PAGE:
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Advocates hoping to strengthen the voting power of Massachusetts' Latinos, blacks and Asian-Americans have launched a campaign aimed at getting minorities involved in redistricting debates after new census data showed their populations' surge.
The Massachusetts campaign, called the "Drawing Democracy Project," will urge residents to attend statewide hearing dates on redistricting and put pressure on state officials as they redraw voting district lines. Advocates said Monday that they wanted to make sure the redistricting process remains transparent and that officials hear directly from residents at public hearings.
"We're putting together a tool kit and we are ready to train residents," said Reade Everett, a legal fellow for Common Cause Massachusetts, one of the groups involved in the campaign. That training involved tips on civic engagement and speaking at public hearings, he said.
A 24-member panel, chaired by state Sen. Stanley Rosenberg, an Amherst Democrat, and Rep. Michael Moran of Boston, is redrawing the state's congressional districts to reflect the state's loss of one seat in the U.S. House due to population shifts. The panel has scheduled public hearings across the state and have launched an interactive website that will allow residents to submit online testimony if they are unable to attend any of the public hearings.
The move by Massachusetts advocates mirrored efforts by activists in other states that also saw the number of people of color jump in the last 10 years. For example, in California, Texas, Arizona and Nevada - states that saw a surge among Latino residents - advocates are preparing to jump into redistricting fights in order to create voting districts that could be drawn around largely Latino areas.
According to the U.S. Census, Massachusetts saw its Latino and Asian-American population each jump 46 percent over the last 10 years. The state's black population - mainly driven by immigrants from Haiti - saw a rise of 26 percent, while the white population fell by 1.9 percent, census data showed.
Still, Alejandra St. Guillen, executive director of Oiste, a nonprofit group that trains Massachusetts Latinos to run for office and one of the other groups involved in the campaign, said the state's growing diversity isn't reflected in the state's political makeup.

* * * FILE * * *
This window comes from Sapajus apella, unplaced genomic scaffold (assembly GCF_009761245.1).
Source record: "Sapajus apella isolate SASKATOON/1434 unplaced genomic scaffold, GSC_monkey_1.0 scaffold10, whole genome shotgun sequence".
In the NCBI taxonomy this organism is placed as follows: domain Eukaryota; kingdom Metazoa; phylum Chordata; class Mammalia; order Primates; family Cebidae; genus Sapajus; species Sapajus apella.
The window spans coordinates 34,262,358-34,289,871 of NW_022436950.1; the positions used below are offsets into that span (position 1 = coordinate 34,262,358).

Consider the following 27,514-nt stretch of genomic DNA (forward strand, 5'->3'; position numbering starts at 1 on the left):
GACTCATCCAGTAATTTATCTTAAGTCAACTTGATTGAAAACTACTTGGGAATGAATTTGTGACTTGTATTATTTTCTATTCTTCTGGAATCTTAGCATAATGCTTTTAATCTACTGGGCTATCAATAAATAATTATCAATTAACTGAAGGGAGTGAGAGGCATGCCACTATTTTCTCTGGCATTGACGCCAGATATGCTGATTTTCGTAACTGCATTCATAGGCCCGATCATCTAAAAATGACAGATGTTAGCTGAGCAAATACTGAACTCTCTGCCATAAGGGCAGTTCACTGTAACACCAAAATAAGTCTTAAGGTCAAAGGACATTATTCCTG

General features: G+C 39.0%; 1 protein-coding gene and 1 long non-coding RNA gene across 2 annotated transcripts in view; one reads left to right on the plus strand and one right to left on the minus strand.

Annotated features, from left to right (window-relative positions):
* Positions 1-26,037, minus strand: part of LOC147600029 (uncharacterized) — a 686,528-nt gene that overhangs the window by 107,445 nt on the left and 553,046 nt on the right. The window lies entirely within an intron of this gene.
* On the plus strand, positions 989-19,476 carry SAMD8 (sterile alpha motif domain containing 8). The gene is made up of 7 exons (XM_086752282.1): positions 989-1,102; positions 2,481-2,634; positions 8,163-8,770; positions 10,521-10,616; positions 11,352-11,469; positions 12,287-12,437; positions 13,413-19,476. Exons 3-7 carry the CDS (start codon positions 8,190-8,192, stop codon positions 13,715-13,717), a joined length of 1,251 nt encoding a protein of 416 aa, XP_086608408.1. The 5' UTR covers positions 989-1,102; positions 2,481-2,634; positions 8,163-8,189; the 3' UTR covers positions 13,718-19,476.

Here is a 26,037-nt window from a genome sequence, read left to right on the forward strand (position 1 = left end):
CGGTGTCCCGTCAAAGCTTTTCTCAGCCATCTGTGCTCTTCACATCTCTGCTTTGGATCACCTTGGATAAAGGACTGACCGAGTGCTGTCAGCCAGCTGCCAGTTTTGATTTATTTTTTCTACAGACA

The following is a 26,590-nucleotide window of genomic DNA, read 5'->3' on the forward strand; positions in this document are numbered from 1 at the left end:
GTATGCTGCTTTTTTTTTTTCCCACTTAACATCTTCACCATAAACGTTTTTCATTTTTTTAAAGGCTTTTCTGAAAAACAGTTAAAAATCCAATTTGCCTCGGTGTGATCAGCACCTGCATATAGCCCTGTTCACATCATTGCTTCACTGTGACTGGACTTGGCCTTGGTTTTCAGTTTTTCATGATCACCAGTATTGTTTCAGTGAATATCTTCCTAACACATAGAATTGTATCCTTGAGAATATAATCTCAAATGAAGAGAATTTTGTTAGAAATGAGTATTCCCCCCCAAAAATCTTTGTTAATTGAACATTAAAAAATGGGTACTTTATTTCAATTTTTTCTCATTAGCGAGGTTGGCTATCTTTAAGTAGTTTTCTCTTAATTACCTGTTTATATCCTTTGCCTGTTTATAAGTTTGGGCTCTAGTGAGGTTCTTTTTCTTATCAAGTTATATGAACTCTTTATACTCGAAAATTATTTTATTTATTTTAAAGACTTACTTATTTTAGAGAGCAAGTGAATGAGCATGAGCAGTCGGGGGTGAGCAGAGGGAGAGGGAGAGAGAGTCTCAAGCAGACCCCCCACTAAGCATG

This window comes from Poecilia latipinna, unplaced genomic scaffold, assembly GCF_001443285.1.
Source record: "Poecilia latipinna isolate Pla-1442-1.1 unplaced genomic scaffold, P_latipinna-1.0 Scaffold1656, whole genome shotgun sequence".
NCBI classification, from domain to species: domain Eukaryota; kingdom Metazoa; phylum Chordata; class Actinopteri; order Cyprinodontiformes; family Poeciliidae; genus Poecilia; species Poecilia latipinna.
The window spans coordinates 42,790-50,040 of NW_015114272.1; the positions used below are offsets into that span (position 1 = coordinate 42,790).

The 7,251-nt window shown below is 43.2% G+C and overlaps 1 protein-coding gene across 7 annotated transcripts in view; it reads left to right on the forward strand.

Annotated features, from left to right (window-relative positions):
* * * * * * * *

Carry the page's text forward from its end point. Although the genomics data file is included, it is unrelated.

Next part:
"I'm looking at a Legislature that has one person of color in the Senate and a handful of people of color in the House and I don't think that reflects the diversity of the state," St. Guillen said.
St. Guillen said minority advocates have complained that previous redistricting plans packed minority groups together and weakened their voting potential.
Moran said concerns by similar community groups are just one of many factors the committee will take into consideration when drawing up new districts.
"There is a whole bunch of variables you have to consider," Moran said. "There (is) no one variable that outweighs another variable other than the ones that are clearly spelled out in our Constitution. Those are: contiguous and proportional."
Moran said if the committee doesn't follow those guidelines and others set by the Voting Rights Act, the redrawn districts would be open to lawsuit challenges.
Moran said he's been in contact with advocates and has made it a point to publicize public hearings over redistricting efforts.
But he stop short of saying that the panel would move to create another "minority influenced" district like another panel did 10 year ago when it created the 8th Congressional district - a district where 49 percent of residents were minorities.
Everett said advocates are pleased with the panel's response early on.
"It's great that the process has been so transparent, so far," said Everett. "But we have a long way to go."
This program aired on March 28, 2011. The audio for this program is not available.
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